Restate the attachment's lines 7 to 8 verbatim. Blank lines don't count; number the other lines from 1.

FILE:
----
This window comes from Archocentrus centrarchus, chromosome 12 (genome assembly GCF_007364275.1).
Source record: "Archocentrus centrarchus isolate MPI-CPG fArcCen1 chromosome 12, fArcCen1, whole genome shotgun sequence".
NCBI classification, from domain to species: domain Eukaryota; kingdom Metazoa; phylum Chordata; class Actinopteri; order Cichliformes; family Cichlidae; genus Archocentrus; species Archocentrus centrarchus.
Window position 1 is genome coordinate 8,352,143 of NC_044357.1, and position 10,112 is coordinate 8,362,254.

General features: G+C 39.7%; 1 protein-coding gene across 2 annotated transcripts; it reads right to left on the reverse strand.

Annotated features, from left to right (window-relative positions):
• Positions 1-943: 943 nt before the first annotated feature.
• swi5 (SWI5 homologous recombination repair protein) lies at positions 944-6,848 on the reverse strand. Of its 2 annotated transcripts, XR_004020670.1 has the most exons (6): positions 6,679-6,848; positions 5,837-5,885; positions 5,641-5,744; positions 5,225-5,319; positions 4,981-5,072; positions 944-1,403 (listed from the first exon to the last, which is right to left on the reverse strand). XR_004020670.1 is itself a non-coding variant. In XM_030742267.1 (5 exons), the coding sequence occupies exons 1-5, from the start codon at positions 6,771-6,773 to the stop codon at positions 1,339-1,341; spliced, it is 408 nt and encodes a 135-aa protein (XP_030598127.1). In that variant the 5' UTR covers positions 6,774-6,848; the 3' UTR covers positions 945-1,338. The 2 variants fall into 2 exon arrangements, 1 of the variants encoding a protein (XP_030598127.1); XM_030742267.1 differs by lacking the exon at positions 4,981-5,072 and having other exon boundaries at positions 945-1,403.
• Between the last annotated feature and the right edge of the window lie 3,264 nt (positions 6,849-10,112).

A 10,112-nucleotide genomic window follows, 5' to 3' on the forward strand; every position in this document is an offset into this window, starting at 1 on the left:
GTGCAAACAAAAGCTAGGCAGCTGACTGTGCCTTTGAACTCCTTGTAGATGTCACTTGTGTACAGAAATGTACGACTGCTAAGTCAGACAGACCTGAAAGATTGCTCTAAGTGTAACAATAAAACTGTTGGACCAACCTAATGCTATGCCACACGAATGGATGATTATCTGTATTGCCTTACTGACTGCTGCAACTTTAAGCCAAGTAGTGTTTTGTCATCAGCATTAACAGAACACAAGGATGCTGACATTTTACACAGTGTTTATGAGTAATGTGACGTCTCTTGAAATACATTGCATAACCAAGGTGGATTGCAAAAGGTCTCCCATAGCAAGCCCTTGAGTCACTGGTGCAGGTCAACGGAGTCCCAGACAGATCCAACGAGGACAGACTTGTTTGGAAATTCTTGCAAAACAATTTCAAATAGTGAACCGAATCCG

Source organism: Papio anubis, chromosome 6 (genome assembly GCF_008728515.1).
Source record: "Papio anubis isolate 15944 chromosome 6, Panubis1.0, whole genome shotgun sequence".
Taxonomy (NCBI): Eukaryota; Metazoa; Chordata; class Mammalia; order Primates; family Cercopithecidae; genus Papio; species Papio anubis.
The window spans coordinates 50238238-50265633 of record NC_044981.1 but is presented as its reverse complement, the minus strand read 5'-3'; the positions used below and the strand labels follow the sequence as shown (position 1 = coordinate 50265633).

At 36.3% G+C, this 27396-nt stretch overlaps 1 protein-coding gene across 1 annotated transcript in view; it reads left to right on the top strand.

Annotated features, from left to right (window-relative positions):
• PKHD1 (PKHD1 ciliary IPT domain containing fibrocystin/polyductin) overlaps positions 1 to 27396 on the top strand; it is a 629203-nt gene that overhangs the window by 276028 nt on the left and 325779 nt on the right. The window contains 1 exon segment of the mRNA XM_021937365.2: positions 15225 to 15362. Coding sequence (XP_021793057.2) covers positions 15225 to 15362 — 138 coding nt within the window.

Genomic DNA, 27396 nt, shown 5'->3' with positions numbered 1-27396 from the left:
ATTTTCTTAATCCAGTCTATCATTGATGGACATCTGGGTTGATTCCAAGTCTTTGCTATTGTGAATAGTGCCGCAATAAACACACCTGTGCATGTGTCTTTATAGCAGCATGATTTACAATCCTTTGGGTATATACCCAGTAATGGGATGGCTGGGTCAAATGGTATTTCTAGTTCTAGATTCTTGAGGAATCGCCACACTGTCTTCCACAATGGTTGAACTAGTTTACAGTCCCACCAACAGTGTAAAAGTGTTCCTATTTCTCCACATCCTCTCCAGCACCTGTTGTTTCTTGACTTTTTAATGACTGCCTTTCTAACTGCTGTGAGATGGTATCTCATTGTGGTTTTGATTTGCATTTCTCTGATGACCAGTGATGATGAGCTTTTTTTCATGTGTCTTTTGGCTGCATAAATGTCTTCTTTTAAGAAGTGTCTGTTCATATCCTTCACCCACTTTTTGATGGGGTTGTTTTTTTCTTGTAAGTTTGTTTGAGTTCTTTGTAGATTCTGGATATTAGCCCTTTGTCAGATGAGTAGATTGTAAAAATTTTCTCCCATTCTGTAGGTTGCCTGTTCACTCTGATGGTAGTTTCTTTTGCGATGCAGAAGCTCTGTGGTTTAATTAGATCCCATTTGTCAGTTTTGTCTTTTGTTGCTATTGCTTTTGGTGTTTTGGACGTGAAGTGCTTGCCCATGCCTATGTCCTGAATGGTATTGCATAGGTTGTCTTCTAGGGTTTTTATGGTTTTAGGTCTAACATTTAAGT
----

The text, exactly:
• Positions 1-943: 943 nt before the first annotated feature.
• swi5 (SWI5 homologous recombination repair protein) lies at positions 944-6,848 on the reverse strand. Of its 2 annotated transcripts, XR_004020670.1 has the most exons (6): positions 6,679-6,848; positions 5,837-5,885; positions 5,641-5,744; positions 5,225-5,319; positions 4,981-5,072; positions 944-1,403 (listed from the first exon to the last, which is right to left on the reverse strand). XR_004020670.1 is itself a non-coding variant. In XM_030742267.1 (5 exons), the coding sequence occupies exons 1-5, from the start codon at positions 6,771-6,773 to the stop codon at positions 1,339-1,341; spliced, it is 408 nt and encodes a 135-aa protein (XP_030598127.1). In that variant the 5' UTR covers positions 6,774-6,848; the 3' UTR covers positions 945-1,338. The 2 variants fall into 2 exon arrangements, 1 of the variants encoding a protein (XP_030598127.1); XM_030742267.1 differs by lacking the exon at positions 4,981-5,072 and having other exon boundaries at positions 945-1,403.